Dust and the electric gecko

A lizard showed the way to a breakthrough in microdusting.

Gregory Nemec

Gregory Nemec

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Geckos can scale just about any surface, thanks to their sticky feet—but their feet aren’t sticky in the way you’d expect. Yale postdoc Hadi Izadi discovered recently that the key adhesive in the gecko’s feet is static cling. He’s now putting that discovery to use in a high-tech cleaning tool that may help museums and the microelectronics industry get rid of a pervasive problem: dust.

Izadi and his colleagues have a patent pending on a device that can remove ultra-small “particulate contamination” without causing the surface damage that often results from currently available wet or dry methods. (Izadi works in the lab of T. Kyle Vanderlick, dean of the School of Engineering and Applied Science.) The device is a soft, non-sticky polymer sheet studded with invisible-to-the-eye “micropillars”—tiny columns that, depending on the task at hand, can range in diameter from 2 to 50 micrometers (a millionth of a meter) and that become charged on contact with dust particles. “These charges are what keep a dust bunny together,” says Izadi.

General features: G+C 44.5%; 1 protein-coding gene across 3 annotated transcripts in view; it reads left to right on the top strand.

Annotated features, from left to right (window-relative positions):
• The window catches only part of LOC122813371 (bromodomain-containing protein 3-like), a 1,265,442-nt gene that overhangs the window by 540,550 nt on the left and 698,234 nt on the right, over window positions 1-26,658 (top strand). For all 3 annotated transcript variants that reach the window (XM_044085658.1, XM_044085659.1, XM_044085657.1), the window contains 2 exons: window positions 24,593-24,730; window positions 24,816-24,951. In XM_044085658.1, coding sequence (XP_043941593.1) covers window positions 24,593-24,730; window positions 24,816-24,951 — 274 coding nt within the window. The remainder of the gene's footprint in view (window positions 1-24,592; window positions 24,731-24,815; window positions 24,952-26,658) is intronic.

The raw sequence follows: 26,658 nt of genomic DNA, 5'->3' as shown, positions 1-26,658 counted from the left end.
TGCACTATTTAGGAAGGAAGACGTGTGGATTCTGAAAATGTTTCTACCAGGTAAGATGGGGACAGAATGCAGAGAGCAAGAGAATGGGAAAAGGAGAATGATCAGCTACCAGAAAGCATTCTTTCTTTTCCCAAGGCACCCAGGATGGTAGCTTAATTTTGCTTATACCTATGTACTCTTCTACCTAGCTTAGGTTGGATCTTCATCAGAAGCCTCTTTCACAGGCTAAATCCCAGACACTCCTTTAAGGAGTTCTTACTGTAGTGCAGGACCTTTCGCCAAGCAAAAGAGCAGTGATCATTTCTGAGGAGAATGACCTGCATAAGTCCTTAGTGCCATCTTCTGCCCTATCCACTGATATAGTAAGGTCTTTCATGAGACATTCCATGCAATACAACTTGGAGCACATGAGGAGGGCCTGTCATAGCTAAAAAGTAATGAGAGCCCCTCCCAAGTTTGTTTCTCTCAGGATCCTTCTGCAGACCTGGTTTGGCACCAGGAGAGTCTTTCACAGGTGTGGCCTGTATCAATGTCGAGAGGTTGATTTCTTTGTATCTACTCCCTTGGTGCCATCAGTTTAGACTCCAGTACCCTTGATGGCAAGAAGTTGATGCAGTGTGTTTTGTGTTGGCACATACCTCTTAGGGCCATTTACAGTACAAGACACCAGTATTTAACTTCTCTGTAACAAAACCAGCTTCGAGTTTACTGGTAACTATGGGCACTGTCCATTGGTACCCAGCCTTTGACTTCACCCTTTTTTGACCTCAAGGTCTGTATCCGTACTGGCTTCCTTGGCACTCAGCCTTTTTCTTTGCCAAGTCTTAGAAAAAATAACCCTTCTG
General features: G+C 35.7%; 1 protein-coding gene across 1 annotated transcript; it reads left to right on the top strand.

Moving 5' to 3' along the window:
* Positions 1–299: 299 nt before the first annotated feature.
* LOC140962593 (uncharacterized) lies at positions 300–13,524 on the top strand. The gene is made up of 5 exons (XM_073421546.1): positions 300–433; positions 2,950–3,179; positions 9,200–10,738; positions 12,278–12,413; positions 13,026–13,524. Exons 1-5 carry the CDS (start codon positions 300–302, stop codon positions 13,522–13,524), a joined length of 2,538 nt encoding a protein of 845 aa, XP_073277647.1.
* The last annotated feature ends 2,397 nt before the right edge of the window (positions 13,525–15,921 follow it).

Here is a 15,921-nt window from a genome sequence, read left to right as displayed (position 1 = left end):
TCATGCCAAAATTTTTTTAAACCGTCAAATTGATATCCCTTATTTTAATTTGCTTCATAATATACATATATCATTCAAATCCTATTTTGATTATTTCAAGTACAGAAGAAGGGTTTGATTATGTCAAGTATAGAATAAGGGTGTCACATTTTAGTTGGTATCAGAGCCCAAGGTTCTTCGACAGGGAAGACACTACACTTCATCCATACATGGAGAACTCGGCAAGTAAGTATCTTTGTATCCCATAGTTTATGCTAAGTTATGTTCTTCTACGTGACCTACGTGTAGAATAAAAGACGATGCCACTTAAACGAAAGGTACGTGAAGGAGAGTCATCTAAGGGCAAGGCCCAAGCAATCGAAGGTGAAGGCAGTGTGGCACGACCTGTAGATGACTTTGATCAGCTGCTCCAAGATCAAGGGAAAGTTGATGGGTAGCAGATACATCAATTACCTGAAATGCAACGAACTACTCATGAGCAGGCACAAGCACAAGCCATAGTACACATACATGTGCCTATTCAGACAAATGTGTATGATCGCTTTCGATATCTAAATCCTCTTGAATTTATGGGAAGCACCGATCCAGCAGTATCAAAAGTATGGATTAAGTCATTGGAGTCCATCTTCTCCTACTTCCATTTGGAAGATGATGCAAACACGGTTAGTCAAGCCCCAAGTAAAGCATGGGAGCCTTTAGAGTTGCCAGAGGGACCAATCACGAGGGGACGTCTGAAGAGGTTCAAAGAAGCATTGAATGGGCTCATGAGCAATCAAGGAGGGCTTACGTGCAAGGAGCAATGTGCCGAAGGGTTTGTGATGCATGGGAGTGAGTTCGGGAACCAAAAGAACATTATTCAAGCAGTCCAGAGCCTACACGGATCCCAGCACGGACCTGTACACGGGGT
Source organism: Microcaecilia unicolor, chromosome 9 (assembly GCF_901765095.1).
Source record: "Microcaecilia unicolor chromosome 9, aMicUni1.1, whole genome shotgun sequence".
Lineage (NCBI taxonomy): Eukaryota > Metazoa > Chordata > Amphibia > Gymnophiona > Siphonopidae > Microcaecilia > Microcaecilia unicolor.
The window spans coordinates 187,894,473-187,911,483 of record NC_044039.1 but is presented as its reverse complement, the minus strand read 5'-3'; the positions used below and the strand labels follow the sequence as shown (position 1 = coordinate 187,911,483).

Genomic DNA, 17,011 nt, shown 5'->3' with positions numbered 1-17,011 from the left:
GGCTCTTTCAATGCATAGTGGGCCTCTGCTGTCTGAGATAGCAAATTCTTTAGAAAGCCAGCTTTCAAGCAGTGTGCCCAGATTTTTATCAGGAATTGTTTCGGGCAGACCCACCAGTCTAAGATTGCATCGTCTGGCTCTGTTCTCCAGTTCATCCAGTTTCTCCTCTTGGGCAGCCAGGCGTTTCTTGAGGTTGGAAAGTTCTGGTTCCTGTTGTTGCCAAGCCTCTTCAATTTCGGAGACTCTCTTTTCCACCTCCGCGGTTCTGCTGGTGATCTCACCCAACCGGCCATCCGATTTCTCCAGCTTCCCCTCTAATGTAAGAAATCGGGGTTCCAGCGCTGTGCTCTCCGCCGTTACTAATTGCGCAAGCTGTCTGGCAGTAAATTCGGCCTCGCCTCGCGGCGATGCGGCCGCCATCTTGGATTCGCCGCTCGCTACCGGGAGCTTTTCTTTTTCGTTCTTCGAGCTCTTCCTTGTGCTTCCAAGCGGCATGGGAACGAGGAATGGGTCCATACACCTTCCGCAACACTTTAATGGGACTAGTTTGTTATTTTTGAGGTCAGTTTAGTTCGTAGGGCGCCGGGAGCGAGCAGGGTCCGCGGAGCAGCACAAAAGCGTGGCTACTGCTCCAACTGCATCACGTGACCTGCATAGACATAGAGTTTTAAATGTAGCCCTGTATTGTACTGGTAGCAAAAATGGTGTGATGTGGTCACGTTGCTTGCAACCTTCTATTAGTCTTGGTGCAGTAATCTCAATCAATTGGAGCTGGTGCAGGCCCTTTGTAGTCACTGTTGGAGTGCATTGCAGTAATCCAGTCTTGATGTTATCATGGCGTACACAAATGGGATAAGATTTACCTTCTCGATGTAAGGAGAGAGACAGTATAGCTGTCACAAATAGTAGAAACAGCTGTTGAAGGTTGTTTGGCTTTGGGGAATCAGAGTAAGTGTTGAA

Each time the polymer is applied to a surface, the tips of the columns pick up new dust particles, pushing the old ones down the sides of the micropillars. The results will be published in the journal ACS Applied Materials and Interfaces.

Art conservation scientists at Yale’s Institute for the Preservation of Cultural Heritage are testing the devices, particularly on modern acrylic paints, which are difficult to clean.

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